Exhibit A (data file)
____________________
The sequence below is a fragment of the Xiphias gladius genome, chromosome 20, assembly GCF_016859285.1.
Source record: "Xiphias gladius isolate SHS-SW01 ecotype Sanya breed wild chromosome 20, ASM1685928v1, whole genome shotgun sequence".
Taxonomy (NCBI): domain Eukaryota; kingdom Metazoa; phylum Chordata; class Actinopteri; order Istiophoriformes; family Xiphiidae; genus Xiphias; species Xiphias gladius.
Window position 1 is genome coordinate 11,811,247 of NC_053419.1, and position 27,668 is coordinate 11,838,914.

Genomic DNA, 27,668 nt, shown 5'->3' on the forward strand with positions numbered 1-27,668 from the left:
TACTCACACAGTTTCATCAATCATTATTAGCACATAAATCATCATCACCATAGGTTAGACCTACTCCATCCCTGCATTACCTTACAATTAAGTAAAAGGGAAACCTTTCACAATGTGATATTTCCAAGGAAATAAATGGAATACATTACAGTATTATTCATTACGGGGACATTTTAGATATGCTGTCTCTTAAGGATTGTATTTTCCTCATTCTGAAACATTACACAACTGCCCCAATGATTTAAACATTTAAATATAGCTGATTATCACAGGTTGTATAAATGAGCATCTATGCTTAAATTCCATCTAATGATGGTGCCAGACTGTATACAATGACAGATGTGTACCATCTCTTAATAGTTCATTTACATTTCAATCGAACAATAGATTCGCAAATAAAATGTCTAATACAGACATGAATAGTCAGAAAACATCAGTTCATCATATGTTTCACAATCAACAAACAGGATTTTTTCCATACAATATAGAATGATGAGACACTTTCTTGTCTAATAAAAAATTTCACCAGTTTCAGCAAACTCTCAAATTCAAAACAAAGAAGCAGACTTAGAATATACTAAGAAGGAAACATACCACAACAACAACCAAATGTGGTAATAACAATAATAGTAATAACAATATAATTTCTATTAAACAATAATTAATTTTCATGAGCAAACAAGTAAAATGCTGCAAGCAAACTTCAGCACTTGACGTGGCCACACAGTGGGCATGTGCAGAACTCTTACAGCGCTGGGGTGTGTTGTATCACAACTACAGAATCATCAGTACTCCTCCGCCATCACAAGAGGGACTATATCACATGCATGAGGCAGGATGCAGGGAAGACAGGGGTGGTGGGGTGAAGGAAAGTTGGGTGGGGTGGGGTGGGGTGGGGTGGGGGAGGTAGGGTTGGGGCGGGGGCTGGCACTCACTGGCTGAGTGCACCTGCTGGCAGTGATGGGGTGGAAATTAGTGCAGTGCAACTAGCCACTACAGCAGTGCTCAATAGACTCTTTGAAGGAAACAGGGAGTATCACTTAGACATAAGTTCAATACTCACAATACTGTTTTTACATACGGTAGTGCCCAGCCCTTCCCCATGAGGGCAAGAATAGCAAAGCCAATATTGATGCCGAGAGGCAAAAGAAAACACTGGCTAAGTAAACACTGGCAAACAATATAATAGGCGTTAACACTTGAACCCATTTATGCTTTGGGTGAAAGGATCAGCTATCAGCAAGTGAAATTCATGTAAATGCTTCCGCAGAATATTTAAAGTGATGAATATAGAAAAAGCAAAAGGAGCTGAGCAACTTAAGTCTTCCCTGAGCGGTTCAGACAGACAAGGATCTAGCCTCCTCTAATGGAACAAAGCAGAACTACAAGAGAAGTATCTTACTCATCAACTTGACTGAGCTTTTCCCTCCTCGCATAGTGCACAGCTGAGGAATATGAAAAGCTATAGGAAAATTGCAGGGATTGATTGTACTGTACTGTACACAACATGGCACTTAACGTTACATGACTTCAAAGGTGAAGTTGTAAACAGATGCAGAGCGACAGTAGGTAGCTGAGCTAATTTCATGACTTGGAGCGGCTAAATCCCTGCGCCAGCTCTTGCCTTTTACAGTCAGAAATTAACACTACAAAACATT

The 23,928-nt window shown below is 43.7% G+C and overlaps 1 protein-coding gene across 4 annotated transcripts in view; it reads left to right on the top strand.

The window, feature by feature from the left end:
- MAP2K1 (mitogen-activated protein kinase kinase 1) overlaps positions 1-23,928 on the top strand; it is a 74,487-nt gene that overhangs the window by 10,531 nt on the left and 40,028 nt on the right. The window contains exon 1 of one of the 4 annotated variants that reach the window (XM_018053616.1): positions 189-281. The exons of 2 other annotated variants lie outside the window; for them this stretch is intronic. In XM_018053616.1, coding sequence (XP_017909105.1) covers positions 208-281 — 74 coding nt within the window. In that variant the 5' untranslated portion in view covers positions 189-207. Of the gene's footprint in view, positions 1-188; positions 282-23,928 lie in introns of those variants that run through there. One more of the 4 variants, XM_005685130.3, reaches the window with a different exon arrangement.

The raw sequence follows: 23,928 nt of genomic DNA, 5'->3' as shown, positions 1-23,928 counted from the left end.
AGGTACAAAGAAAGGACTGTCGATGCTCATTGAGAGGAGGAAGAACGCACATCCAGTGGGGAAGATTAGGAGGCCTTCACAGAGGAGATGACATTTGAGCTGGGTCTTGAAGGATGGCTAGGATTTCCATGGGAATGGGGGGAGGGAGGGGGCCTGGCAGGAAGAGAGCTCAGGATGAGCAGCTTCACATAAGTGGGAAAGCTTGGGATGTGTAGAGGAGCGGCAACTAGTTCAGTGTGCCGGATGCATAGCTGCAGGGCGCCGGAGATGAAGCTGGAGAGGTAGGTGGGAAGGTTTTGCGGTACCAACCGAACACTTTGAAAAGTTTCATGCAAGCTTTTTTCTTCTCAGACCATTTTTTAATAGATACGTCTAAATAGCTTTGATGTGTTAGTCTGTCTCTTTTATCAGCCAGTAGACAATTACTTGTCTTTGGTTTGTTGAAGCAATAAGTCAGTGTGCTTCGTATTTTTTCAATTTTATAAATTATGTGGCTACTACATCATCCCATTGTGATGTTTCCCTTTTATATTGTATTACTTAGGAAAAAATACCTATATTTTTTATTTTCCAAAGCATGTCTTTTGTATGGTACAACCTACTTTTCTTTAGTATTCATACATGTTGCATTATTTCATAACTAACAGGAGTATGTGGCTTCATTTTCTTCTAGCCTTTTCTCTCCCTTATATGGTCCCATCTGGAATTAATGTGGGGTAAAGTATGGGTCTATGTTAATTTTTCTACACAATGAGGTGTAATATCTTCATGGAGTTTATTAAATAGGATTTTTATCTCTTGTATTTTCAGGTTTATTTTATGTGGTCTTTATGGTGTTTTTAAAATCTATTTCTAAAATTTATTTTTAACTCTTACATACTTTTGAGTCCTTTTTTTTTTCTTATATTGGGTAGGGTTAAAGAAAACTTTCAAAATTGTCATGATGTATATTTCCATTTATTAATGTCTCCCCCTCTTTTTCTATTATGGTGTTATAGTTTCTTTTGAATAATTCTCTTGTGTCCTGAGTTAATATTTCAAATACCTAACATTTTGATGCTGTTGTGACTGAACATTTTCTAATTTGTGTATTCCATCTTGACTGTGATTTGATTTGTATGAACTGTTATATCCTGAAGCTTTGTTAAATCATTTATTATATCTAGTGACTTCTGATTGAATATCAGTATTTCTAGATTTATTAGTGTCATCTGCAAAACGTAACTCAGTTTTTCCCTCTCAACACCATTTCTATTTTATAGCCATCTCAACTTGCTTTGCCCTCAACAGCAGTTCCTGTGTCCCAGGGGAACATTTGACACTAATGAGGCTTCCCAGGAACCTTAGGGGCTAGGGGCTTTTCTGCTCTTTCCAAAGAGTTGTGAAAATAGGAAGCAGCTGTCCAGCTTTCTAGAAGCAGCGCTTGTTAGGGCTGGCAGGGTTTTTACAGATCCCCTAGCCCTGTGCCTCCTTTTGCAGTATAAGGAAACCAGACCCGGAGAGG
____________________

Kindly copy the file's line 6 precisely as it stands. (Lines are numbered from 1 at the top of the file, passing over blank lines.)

TACTCACACAGTTTCATCAATCATTATTAGCACATAAATCATCATCACCATAGGTTAGACCTACTCCATCCCTGCATTACCTTACAATTAAGTAAAAGGGAAACCTTTCACAATGTGATATTTCCAAGGAAATAAATGGAATACATTACAGTATTATTCATTACGGGGACATTTTAGATATGCTGTCTCTTAAGGATTGTATTTTCCTCATTCTGAAACATTACACAACTGCCCCAATGATTTAAACATTTAAATATAGCTGATTATCACAGGTTGTATAAATGAGCATCTATGCTTAAATTCCATCTAATGATGGTGCCAGACTGTATACAATGACAGATGTGTACCATCTCTTAATAGTTCATTTACATTTCAATCGAACAATAGATTCGCAAATAAAATGTCTAATACAGACATGAATAGTCAGAAAACATCAGTTCATCATATGTTTCACAATCAACAAACAGGATTTTTTCCATACAATATAGAATGATGAGACACTTTCTTGTCTAATAAAAAATTTCACCAGTTTCAGCAAACTCTCAAATTCAAAACAAAGAAGCAGACTTAGAATATACTAAGAAGGAAACATACCACAACAACAACCAAATGTGGTAATAACAATAATAGTAATAACAATATAATTTCTATTAAACAATAATTAATTTTCATGAGCAAACAAGTAAAATGCTGCAAGCAAACTTCAGCACTTGACGTGGCCACACAGTGGGCATGTGCAGAACTCTTACAGCGCTGGGGTGTGTTGTATCACAACTACAGAATCATCAGTACTCCTCCGCCATCACAAGAGGGACTATATCACATGCATGAGGCAGGATGCAGGGAAGACAGGGGTGGTGGGGTGAAGGAAAGTTGGGTGGGGTGGGGTGGGGTGGGGTGGGGGAGGTAGGGTTGGGGCGGGGGCTGGCACTCACTGGCTGAGTGCACCTGCTGGCAGTGATGGGGTGGAAATTAGTGCAGTGCAACTAGCCACTACAGCAGTGCTCAATAGACTCTTTGAAGGAAACAGGGAGTATCACTTAGACATAAGTTCAATACTCACAATACTGTTTTTACATACGGTAGTGCCCAGCCCTTCCCCATGAGGGCAAGAATAGCAAAGCCAATATTGATGCCGAGAGGCAAAAGAAAACACTGGCTAAGTAAACACTGGCAAACAATATAATAGGCGTTAACACTTGAACCCATTTATGCTTTGGGTGAAAGGATCAGCTATCAGCAAGTGAAATTCATGTAAATGCTTCCGCAGAATATTTAAAGTGATGAATATAGAAAAAGCAAAAGGAGCTGAGCAACTTAAGTCTTCCCTGAGCGGTTCAGACAGACAAGGATCTAGCCTCCTCTAATGGAACAAAGCAGAACTACAAGAGAAGTATCTTACTCATCAACTTGACTGAGCTTTTCCCTCCTCGCATAGTGCACAGCTGAGGAATATGAAAAGCTATAGGAAAATTGCAGGGATTGATTGTACTGTACTGTACACAACATGGCACTTAACGTTACATGACTTCAAAGGTGAAGTTGTAAACAGATGCAGAGCGACAGTAGGTAGCTGAGCTAATTTCATGACTTGGAGCGGCTAAATCCCTGCGCCAGCTCTTGCCTTTTACAGTCAGAAATTAACACTACAAAACATT